The university encourages everybody to become part of our global network regardless of any potential disability. Personal interviews are conducted with anybody who would special considerations so that we can assist each person in their education journey.

Future Generations University ensures equal educational opportunities for students who qualify as a person with a disability under the applicable laws (Americans with Disabilities Act of 1990 and Section 504). Many students who were under an Individualized Education Plan (IEP) or a 504 Plan during high school will qualify for services, as will many other students who did not receive any specialized services during their K-12 education. It is the students responsibility to email our disability services representative at to register for services. Documentation may be required and approved accommodations are determined on an individual basis. It is the students responsibility to inform faculty via letter from our office of the necessary accommodations each semester in order to receive accommodations throughout the semester. Professors are under no obligation to provide academic accommodations until they receive and discuss the accommodation letter with the student requesting accommodations. When a student has asked for disability related accommodations without an accommodation letter, a referral is appropriate and necessary. Faculty or students who encounter problems regarding accommodations are asked to notify Disability Services immediately. We encourage students to communicate with faculty at the start of each semester, but there are no deadlines to register for disability services. Students may disclose a disability to our office anytime during their education at the institution. Faculty may be approached by a student with an accommodation letter anytime during the semester. Though a student may approach a faculty member late in the semester with an accommodation letter, accommodations are not retroactive; that is, the accommodations do not apply to work completed before the students submission of documentation and the determination of necessary accommodations.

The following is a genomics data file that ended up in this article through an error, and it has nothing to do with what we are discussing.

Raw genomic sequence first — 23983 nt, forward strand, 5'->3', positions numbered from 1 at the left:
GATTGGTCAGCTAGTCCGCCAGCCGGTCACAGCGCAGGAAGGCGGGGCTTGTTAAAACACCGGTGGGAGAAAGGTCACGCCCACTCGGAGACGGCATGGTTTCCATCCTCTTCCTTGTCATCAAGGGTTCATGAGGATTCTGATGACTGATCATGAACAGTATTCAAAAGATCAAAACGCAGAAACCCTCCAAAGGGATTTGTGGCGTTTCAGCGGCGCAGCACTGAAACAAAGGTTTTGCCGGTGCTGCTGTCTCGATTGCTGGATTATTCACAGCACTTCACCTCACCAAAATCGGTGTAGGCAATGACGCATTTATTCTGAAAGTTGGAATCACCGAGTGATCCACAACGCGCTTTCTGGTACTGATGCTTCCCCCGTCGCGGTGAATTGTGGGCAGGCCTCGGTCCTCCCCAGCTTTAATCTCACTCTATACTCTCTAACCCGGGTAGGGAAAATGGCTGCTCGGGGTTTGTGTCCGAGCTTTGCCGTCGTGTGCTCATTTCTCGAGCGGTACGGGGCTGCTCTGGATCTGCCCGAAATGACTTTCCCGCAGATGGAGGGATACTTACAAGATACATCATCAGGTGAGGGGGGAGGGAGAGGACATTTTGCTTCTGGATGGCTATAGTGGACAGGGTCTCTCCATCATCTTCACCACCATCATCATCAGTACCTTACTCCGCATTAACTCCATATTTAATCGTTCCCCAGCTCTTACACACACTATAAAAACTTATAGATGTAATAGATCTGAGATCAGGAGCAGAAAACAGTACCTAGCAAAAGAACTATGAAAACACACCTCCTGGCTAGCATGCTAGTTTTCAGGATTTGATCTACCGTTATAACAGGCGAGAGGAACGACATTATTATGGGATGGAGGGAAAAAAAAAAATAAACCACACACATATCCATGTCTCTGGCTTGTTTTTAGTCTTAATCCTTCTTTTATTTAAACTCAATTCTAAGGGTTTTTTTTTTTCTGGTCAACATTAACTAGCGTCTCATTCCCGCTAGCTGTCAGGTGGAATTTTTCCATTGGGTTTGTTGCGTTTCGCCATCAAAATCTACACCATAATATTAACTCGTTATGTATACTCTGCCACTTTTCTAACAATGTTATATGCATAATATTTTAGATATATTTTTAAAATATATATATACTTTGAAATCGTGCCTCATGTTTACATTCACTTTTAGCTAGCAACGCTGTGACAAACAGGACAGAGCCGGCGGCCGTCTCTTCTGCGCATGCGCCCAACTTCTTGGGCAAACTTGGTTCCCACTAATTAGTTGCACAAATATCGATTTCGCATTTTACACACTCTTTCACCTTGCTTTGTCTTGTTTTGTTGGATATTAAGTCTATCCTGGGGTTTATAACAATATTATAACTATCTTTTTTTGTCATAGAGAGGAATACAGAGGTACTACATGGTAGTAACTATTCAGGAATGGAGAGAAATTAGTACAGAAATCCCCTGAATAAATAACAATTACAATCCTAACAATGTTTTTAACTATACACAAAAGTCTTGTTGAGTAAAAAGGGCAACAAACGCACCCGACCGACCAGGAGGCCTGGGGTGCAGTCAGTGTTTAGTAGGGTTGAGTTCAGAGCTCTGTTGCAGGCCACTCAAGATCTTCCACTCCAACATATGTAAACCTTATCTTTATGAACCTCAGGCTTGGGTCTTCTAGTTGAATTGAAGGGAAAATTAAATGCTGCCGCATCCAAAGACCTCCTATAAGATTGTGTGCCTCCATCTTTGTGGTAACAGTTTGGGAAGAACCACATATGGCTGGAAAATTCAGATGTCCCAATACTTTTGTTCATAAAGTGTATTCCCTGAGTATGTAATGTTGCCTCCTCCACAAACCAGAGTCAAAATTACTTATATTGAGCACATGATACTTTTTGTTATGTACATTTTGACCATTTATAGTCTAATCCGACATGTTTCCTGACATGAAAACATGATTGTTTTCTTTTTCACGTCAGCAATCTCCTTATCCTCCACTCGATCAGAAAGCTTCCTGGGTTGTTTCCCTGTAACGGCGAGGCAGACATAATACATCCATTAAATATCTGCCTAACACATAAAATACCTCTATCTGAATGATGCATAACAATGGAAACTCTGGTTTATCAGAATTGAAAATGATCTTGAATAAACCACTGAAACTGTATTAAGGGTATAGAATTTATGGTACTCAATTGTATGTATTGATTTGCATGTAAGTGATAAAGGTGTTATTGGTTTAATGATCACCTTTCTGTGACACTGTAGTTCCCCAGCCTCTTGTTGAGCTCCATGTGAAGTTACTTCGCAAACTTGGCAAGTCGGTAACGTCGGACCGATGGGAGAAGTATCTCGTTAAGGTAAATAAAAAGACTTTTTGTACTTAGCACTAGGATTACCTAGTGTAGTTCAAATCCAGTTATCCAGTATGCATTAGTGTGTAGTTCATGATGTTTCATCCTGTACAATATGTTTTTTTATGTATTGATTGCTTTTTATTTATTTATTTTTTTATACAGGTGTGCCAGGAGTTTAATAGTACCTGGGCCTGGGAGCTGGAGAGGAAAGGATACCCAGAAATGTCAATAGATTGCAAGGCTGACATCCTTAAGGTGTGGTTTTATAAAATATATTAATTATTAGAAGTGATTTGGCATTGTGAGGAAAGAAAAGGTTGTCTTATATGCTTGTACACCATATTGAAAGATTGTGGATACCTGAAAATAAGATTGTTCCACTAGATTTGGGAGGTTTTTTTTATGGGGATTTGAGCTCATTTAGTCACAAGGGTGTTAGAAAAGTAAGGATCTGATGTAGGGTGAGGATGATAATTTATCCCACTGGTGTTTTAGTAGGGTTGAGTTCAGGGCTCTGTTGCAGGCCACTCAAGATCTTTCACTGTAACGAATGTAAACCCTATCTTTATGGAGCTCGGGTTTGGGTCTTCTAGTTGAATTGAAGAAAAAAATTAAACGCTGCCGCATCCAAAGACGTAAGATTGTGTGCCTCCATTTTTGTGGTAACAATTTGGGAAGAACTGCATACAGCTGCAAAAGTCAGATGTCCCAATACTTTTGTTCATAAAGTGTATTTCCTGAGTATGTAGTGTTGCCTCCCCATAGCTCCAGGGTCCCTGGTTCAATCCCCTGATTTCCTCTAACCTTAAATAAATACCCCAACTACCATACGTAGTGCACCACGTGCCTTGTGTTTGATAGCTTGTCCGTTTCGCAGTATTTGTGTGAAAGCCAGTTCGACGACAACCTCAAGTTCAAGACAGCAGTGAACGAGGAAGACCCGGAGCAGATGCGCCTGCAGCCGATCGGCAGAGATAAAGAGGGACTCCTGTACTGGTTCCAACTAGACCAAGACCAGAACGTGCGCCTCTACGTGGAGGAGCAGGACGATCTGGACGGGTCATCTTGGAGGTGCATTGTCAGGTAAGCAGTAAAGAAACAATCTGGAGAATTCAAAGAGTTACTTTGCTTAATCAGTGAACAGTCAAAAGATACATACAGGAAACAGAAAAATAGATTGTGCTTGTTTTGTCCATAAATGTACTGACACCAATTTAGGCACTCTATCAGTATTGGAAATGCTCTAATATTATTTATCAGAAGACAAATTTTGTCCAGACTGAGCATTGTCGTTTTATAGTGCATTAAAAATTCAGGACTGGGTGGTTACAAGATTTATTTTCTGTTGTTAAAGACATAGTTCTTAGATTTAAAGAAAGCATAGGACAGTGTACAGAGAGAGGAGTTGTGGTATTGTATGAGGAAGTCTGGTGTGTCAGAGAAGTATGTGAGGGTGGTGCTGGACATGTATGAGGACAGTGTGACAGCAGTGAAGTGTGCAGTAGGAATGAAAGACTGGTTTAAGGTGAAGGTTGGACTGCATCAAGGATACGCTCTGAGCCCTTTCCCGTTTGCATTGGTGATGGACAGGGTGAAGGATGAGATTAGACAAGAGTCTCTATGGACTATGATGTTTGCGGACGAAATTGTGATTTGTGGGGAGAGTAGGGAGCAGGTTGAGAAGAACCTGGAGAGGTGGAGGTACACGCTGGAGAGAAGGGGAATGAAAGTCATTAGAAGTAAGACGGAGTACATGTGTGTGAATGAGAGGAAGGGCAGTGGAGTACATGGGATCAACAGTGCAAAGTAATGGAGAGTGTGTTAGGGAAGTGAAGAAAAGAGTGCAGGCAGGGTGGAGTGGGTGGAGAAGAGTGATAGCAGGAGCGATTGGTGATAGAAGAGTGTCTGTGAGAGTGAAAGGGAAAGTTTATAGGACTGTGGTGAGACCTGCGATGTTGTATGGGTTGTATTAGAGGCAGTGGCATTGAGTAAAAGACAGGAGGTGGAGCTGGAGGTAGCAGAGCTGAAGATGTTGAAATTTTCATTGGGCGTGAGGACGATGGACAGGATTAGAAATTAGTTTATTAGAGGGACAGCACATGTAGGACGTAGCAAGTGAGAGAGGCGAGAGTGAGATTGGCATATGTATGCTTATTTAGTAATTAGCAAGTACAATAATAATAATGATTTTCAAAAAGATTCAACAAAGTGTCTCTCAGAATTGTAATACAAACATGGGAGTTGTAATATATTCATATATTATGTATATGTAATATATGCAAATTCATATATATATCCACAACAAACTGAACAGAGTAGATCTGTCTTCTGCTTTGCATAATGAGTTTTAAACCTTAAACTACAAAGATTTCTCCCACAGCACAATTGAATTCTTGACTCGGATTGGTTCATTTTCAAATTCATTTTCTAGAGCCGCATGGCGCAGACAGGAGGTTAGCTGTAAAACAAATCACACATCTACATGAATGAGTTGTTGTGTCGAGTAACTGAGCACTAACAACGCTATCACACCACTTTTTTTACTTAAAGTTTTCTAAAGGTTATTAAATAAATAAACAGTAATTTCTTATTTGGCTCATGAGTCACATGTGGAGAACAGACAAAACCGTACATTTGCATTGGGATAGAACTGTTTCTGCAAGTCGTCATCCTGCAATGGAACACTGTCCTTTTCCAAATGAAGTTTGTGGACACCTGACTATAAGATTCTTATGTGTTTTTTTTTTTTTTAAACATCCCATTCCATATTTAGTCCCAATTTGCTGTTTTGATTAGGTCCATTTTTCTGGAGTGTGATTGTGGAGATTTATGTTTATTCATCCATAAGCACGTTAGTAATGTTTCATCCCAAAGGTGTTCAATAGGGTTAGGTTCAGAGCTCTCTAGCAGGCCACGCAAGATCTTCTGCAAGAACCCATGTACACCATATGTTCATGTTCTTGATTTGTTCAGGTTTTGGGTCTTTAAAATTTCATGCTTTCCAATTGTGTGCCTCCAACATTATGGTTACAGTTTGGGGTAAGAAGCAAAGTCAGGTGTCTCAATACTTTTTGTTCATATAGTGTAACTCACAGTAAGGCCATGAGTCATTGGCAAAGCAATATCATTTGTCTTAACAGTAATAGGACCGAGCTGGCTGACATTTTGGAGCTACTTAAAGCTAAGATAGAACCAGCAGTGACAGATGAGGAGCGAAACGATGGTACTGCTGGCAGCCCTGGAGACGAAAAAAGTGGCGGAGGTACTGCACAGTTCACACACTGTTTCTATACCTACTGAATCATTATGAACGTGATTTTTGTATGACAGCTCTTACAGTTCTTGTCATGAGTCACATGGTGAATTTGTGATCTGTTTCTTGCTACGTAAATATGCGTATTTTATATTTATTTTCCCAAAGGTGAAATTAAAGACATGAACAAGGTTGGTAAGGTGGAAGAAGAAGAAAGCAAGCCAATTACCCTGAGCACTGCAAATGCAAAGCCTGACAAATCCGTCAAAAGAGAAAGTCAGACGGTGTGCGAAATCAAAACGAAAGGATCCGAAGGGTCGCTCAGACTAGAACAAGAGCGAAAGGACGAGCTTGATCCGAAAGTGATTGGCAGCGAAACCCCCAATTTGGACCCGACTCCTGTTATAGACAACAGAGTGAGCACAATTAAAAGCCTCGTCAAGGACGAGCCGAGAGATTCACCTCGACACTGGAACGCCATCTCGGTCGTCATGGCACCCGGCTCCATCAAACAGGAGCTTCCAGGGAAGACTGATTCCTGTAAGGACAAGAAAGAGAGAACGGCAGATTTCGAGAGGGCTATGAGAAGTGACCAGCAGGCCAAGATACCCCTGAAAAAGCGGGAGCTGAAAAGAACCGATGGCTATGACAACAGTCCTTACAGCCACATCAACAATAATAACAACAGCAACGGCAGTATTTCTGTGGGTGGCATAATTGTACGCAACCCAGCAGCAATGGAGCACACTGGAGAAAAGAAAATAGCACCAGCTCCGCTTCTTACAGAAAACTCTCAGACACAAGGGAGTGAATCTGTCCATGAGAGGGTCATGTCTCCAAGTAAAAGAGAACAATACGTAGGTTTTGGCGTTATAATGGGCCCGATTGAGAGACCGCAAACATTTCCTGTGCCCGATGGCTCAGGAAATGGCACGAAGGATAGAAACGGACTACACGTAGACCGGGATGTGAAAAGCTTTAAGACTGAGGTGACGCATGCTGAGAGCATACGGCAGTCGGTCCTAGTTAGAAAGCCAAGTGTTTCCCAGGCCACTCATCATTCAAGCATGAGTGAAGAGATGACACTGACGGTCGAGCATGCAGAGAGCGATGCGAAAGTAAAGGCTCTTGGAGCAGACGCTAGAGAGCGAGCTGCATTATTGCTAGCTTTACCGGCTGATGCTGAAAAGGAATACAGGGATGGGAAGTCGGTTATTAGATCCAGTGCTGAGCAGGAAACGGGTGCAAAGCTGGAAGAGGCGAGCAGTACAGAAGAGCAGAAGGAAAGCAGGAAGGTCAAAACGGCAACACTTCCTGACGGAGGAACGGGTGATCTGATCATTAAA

Students typically come from fields of communications, community development, conservation, ecosystem resilience, education, food and water security, linguistics, natural resource management, nonprofit management, peacebuilding, and primary and local health care, research, and sociology.

1. Gender:
The female-to-male ratio of matriculating students is 39 to 61 per cent.
The female-to-male ratio of graduating students is 48 to 52 per cent.
84% of all women candidates graduate, whereas 59% of all male candidates graduate.

2. Ethnicity, Nation, and Country of Origin:
Future Generations University has an incredibly diverse student body in terms of region, nation, and country of origin. Since the nature of this Master of Arts is applied study and research in the context of our students, they conduct their graduate work in their home communities and countries.

Students from these countries have the largest representation in the first eight cohorts: Afghanistan, Bhutan, Canada, China, Ethiopia, Guyana, Haiti, India, Nepal, Uganda, and the United States.
The ratio of North Americans to students of other countries is 1 to 7.